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Convent AutobiographyEarly Modern English Nuns in Exile$
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Victoria Van Hyning

Print publication date: 2019

Print ISBN-13: 9780197266571

Published to British Academy Scholarship Online: January 2020

DOI: 10.5871/bacad/9780197266571.001.0001

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The Morean Legacy at St Monica’s

The Morean Legacy at St Monica’s

Chapter:
(p.129) 3 The Morean Legacy at St Monica’s
Source:
Convent Autobiography
Author(s):

Victoria Van Hyning

Publisher:
British Academy
DOI:10.5871/bacad/9780197266571.003.0004

This chapter investigates the importance of women’s education and Latinity to the first chronicler of St Monica’s, who composed anonymously, but whom I have identified as Mary Copley, a descendant of Sir Thomas More. Copley was well-educated, and descended from a long line of well-educated men and women whose learning, she believed, was critical to the survival and flourishing of English Catholicism after the Reformation. Copley’s attention to More’s legacy at St Monica’s is more sustained than would have been possible had she written under her own name. Writing anonymously, she subsumes her concerns into the stories and voices of the other women and their family members who are represented in this significant early modern chronicle. Copley’s is the first of four detailed case studies of what I call ‘subsumed autobiography’: when an anonymous author, through the very vehicle of her anonymity, shapes a text around her own experiences, politics, theology or ideology to such a degree that the work can be read as an expression and exploration of the author’s selfhood. The case of Copley’s authorship rests on combined analyses of prosopographical, manuscript, and textual data, and provides a methodology for identifying anonymous authors.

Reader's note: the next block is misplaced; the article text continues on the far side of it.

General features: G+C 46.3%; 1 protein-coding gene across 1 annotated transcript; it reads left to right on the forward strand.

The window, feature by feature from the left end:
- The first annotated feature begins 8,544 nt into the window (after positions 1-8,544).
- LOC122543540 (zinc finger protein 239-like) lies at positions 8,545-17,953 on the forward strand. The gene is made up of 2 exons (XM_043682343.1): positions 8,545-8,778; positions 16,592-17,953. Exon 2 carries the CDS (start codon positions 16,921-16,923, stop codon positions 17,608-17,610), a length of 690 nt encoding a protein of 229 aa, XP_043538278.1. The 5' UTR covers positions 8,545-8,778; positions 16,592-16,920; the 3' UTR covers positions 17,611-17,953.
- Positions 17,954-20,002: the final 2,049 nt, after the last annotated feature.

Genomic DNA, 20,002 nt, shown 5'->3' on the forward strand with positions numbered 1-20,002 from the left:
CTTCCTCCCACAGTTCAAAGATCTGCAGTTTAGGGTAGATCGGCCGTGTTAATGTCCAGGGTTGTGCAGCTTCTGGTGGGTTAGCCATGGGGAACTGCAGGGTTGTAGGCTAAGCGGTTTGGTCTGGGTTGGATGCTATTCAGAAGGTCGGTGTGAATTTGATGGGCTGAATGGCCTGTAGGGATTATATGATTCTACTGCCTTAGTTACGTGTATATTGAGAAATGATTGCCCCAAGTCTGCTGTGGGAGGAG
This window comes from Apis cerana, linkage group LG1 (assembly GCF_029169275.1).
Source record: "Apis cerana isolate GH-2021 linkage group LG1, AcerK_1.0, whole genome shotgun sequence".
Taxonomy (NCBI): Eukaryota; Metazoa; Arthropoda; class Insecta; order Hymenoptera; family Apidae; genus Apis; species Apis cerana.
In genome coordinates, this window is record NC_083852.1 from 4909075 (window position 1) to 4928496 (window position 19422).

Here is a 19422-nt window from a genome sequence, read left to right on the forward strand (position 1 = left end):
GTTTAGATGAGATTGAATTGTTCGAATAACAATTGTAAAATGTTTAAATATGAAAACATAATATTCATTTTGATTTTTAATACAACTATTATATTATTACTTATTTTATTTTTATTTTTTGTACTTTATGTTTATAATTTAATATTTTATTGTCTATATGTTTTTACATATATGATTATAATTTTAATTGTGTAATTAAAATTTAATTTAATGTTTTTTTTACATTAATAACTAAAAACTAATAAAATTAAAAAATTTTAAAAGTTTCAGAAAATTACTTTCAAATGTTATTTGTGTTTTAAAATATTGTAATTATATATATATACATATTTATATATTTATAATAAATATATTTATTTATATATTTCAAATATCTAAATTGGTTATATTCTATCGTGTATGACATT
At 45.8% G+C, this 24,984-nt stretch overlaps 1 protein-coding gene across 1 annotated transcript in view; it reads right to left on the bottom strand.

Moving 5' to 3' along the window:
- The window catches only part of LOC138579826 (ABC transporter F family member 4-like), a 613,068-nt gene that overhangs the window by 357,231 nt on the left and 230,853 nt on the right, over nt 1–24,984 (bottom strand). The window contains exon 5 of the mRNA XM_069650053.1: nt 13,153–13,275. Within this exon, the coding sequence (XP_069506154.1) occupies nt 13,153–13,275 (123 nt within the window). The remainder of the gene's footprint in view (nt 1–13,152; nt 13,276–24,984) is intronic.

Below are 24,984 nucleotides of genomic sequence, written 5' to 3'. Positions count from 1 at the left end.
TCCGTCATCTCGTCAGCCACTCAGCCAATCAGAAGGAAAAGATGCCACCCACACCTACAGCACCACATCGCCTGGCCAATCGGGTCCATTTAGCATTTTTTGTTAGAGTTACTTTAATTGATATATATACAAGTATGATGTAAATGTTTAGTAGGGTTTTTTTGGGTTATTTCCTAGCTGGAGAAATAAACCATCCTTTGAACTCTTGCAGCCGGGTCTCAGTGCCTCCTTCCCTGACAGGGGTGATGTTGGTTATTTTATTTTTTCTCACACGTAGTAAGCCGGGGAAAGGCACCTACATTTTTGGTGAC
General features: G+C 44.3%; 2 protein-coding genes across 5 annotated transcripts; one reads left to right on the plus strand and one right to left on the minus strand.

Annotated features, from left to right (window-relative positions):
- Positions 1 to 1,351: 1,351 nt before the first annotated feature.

Keywords:   More, Latinity, education, subsumed autobiography, legacy, chronicle, anonymity

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